The use of sparring in Self-Defense

The use of sparring in Self-Defense

Most people training in any form of combat sports or Self-Defense systems end up taking part in sparring sessions. It’s an important part of training but very often it’s not really made clear as to why you are actually doing it in the first place. So let’s have a look at it and see what it does for you and how important it is to have it as part of any modern self-defense training system.

What actually is sparring?

Sparring is the process of ( generally ) two opponents attacking each other to test out their combat skills under various levels of constraints and safety procedures. 

In boxing, sparring is usually done with larger gloves, head guards and groin protection. It normally has time limits and someone checking what is happening.

In martial arts, like the Kung Fu I trained in, we would wear gum shields, often shin pads and gloves. 

What is common in both types of training, is that the levels of power and aggression are often checked back to avoid serious injuries. In martial arts training more so, normally, than boxing, but this can depend on the skill level and whether it is professional or amateur.

So what are you trying to do in sparring?

Essentially you are trying to put into practice what you have been working on in your particular class. By testing it against an opponent of similar skill you are seeking to..

  • Test whether your techniques actually work
  • See if you can land any technique on a moving opponent
  • Test your fitness levels in a combat situation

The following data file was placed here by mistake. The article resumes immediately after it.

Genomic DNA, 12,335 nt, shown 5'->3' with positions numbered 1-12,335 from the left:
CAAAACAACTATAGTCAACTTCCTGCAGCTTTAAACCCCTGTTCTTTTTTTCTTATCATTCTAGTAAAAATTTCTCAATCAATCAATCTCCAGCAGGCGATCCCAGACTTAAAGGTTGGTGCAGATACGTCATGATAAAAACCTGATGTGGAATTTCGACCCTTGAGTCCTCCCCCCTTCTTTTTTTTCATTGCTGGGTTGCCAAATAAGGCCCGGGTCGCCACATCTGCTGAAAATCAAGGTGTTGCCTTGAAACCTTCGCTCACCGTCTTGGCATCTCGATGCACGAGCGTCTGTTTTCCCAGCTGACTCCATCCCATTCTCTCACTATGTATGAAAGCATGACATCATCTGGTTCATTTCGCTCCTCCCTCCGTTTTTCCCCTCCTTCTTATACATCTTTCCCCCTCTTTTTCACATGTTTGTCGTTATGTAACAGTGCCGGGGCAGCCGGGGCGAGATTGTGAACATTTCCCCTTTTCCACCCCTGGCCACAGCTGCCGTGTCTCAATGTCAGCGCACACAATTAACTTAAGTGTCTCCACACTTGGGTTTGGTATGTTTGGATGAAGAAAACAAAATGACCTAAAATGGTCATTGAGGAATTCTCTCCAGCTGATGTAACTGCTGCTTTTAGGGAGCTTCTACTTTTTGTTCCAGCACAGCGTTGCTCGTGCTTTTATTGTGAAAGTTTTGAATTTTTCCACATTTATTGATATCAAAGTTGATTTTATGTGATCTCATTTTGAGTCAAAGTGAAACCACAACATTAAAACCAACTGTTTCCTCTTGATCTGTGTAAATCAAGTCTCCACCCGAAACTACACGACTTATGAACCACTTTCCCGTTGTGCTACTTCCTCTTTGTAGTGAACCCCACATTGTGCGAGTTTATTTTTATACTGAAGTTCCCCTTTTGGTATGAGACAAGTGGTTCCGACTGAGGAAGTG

• Work on defence and attack
  • See how you function under pressure
  • Get as near to a real defence situation as possible
  • Test the power of your strikes

It has a wide range of benefits that are all positive. The only negative issue is that, because it is regulated, it falls short in some aspects when compared to a real fight situation. These are generally things like,

  • It has a time limit, whereas a street fight doesn’t
  • Certain techniques are off-limits, such as biting, gouging, groin strikes etc. which are not off-limits in a street fight
  • The training area is specifically designed to be a safe environment. The street, on the other hand, is full of dangerous surfaces and objects.
  • Techniques are often held back from full power which can become a bad habit
  • You mainly train in comfortable training clothes which often bear no relation to what you may actually wear in the outside environment. This could affect your ability to use a technique in real life.
  • The surprise element of a real attack and the adrenalin rush issues involved can be missing as sparring becomes habitual
  • You can sometimes develop the habit of “over” waiting to strike. Often a street fight is simply you dealing with a hugely aggressive attack and waiting for the correct moment could be far too late.
  • Two matching styles can often give a false picture as to your ability to deal with a chaotic street attack. This is because you can often develop a specific and limited set of responses that may not work against someone unpredictable.

Sparring session

Here is a video which is a  good example of a Kung Fu sparring session. They aren’t wearing much protective equipment which can have its upside and its downside. A few times you can hear someone mentioning the use of too much power, but overall you can see how it can help develop certain usable skills. You can also see how, maybe, in an all-out fight, the habit of turning your back or having a weak guard could cost you if your opponent was vicious and aggressive enough. They wouldn’t be waiting for your next back kick, but might simply pile through and smash you against the nearest available wall.

And here, by contrast, is a brawl in a restaurant. As you can see, the reality is obviously very different from a sparring session. It’s unpredictable, has no rules and people will use anything to hit you with. There is also no waiting around to time a strike and it is certainly not one on one.